Pat Jones: True help in the name of Christ
Mary and Jack called Love INC the other day (you can use any name you wish, but I’ll use Mary and Jack for my family — the names have been changed to protect their identity). They were really struggling this year. Prices have gone up on food and everyday needs while income has dropped. Jack was a construction worker you know, and in the wintertime, the job opportunities go down. Mary used to be a stay-at-home mom, but she was, until recently, working part time at a fast-food restaurant in Grand Junction. Little Johnny, now 2 years old, was not old enough for preschool, but with Dad’s lack of work, Jack was the stay-at-home parent.
The family was not making it. The rent which was reasonable before is now out of reach. The eviction notice was given and they had to leave their home. They came to Craig because they have heard that here they may find work. Living in the car was not safe but they persevered and had made some decent job contacts. They just needed time and a helping hand. Someone told them to call Love In the Name of Christ, and they did.
Love INC was able to house them in the Love INC emergency/transitional housing program (Homes of Hope). There they had a safe place to live, and while there, Love INC’s program provided the structure needed in order to find a good job and to start over. After two to three months, they are each working and have saved the money they need to start over.
Mary and Jack remind me of the homelessness another Mary and her husband and son faced long ago — more than 2,013 years ago. When Jesus came to this Earth, he came to save us all from the consequences of our sins and to call us to live a life of love. But Christians must be careful how they show love to the needy. Lois Tupyi, in her wonderful, insightfully-written book, “Redemptive Compassion: The Defining Difference,” states that “An amazingly high percentage of people living in chronic need struggle with depression. Complacency, inactivity, helplessness and hopelessness are all contributing factors. When we do for people what they have the capacity to do for themselves, we add fire to their already smoldering low self-esteem.”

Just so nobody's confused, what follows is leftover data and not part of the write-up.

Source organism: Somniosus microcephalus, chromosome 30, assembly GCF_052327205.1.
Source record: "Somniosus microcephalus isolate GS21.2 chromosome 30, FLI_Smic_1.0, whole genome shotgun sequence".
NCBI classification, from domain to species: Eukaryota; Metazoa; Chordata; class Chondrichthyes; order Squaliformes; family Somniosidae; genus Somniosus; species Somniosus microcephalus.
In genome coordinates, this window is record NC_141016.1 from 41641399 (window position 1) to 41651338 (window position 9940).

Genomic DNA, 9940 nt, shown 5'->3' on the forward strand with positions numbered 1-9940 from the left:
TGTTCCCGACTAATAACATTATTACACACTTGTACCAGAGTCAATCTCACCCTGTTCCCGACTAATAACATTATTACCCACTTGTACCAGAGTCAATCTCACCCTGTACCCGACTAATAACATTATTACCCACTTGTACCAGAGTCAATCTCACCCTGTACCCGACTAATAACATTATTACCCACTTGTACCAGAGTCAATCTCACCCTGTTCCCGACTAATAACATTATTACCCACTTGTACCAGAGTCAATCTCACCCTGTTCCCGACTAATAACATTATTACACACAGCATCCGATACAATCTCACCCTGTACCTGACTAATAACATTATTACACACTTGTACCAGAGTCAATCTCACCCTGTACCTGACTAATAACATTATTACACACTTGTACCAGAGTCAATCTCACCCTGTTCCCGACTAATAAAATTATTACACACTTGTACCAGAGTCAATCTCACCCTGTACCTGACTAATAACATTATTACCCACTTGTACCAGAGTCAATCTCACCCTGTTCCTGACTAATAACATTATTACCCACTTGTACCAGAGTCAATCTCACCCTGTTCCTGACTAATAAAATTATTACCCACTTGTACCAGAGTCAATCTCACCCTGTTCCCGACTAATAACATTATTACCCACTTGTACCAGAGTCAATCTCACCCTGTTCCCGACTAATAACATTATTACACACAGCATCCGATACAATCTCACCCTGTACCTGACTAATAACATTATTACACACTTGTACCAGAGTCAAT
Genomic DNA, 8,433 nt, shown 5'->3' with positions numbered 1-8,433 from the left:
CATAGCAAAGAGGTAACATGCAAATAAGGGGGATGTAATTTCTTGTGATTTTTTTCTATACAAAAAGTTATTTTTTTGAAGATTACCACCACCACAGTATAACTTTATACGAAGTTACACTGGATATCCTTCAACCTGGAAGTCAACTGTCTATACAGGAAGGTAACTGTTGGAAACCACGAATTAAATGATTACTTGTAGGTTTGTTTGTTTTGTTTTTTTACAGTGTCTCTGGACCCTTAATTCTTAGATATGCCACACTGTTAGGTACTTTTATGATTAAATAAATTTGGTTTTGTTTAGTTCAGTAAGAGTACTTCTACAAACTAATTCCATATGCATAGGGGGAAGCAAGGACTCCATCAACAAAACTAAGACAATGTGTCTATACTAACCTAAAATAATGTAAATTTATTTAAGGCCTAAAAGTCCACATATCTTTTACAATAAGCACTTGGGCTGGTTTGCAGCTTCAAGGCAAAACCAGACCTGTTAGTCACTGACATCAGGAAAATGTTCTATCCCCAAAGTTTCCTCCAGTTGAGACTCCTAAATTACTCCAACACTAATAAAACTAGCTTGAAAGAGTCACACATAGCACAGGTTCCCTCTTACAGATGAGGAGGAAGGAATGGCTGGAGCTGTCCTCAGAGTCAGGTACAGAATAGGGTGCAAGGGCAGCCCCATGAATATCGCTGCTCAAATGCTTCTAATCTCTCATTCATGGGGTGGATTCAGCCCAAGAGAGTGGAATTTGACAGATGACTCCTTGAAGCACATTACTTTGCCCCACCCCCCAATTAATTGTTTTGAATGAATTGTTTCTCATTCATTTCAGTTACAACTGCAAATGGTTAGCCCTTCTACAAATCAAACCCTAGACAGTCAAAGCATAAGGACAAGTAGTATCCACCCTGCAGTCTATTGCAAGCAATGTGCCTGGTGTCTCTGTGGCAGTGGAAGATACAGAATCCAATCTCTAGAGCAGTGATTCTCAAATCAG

Tupyi goes on to explain that when we don’t allow people to deal with their mistakes, failures and poor choices, we can actually be interfering with them learning what it takes to move forward into a more successful life. Homes of Hope is an example of a hand up, not a handout, type of help — help given in love. A hand up does not take away the need that people have to deal with their own problems; rather, it is a love that comes along side to help them through the rough patches that are overwhelming.
Does this love take more time than handing out money? Of course it does. Does this type of love take more financial resources? Sometimes it may and sometimes it takes less, but it always takes more time and more volunteers. This coming year, Love INC plans to increase the love shown to our neighbors in need by offering an educational component to the aid that we provide through the churches. Is it worth the extra time and money? It is to the Marys and Jacks that have been helped, and I think it is to Jesus, as well.
During this Christmas season, think of the Mary and Joseph of long ago who dealt with homelessness, even if it was part of God’s plan. Think about the many people dealing with homelessness and eviction in our community today. Starting over can be tough. Mary and Jack had to do so, and with some additional love, they are doing so.
A learn-by-doing methodology was on display Friday at the Loudy-Simpson Park pond as Moffat County High School science students learned quickly whether or not they had a future in engineering.